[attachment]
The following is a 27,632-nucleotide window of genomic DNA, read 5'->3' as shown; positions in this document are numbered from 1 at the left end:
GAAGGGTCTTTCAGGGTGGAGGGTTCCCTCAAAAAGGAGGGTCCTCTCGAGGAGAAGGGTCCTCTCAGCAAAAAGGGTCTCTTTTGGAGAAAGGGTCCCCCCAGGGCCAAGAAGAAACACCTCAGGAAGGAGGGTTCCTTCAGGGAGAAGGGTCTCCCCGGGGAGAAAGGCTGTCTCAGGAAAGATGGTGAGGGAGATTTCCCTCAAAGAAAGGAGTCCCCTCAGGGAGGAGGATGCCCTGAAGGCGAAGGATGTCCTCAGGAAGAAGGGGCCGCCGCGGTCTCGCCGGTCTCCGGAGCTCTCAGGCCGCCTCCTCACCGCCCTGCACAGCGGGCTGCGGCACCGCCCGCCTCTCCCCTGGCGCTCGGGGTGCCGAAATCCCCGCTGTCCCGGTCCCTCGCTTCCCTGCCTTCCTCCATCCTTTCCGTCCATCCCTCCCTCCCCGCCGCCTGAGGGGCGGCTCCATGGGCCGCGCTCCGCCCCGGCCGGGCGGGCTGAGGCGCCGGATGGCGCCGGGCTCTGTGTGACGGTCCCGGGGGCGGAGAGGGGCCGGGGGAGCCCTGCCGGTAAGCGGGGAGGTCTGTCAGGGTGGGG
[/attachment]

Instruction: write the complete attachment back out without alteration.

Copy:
The following is a 27,632-nucleotide window of genomic DNA, read 5'->3' as shown; positions in this document are numbered from 1 at the left end:
GAAGGGTCTTTCAGGGTGGAGGGTTCCCTCAAAAAGGAGGGTCCTCTCGAGGAGAAGGGTCCTCTCAGCAAAAAGGGTCTCTTTTGGAGAAAGGGTCCCCCCAGGGCCAAGAAGAAACACCTCAGGAAGGAGGGTTCCTTCAGGGAGAAGGGTCTCCCCGGGGAGAAAGGCTGTCTCAGGAAAGATGGTGAGGGAGATTTCCCTCAAAGAAAGGAGTCCCCTCAGGGAGGAGGATGCCCTGAAGGCGAAGGATGTCCTCAGGAAGAAGGGGCCGCCGCGGTCTCGCCGGTCTCCGGAGCTCTCAGGCCGCCTCCTCACCGCCCTGCACAGCGGGCTGCGGCACCGCCCGCCTCTCCCCTGGCGCTCGGGGTGCCGAAATCCCCGCTGTCCCGGTCCCTCGCTTCCCTGCCTTCCTCCATCCTTTCCGTCCATCCCTCCCTCCCCGCCGCCTGAGGGGCGGCTCCATGGGCCGCGCTCCGCCCCGGCCGGGCGGGCTGAGGCGCCGGATGGCGCCGGGCTCTGTGTGACGGTCCCGGGGGCGGAGAGGGGCCGGGGGAGCCCTGCCGGTAAGCGGGGAGGTCTGTCAGGGTGGGG